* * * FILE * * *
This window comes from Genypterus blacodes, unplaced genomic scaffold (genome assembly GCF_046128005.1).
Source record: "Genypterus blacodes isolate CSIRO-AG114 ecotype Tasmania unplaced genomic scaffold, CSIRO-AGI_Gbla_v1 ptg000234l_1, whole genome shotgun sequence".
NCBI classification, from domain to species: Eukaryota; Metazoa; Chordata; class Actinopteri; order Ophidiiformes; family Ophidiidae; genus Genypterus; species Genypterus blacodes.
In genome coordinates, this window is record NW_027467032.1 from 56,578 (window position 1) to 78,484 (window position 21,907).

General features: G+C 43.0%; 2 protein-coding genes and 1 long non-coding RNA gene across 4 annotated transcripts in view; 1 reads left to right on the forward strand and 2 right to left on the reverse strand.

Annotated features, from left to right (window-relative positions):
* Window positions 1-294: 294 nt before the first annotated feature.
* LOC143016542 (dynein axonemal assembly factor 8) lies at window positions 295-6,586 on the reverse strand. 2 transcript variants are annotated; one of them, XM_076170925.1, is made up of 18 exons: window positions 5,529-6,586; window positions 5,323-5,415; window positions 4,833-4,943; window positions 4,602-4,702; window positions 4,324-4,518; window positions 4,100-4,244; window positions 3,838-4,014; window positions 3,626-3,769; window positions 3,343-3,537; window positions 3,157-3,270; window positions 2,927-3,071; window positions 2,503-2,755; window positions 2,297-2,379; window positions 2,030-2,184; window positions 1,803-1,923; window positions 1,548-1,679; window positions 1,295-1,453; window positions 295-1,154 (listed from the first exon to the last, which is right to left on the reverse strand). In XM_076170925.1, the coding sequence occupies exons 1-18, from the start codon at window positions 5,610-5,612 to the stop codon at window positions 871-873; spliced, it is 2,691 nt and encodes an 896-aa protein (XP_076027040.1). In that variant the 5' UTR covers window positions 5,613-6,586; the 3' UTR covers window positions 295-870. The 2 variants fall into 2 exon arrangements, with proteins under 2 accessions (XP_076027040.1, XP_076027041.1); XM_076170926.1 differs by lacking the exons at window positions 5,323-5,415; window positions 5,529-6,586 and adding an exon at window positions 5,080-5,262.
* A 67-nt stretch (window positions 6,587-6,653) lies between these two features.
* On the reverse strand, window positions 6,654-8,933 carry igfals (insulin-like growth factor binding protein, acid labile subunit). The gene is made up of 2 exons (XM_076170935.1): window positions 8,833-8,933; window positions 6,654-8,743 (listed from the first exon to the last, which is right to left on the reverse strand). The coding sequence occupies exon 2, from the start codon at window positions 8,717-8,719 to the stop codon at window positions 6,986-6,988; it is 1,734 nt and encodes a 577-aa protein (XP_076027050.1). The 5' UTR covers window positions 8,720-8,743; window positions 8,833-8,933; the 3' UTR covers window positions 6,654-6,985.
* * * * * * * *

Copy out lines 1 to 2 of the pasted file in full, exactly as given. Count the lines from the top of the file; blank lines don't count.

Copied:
This window comes from Genypterus blacodes, unplaced genomic scaffold (genome assembly GCF_046128005.1).
Source record: "Genypterus blacodes isolate CSIRO-AG114 ecotype Tasmania unplaced genomic scaffold, CSIRO-AGI_Gbla_v1 ptg000234l_1, whole genome shotgun sequence".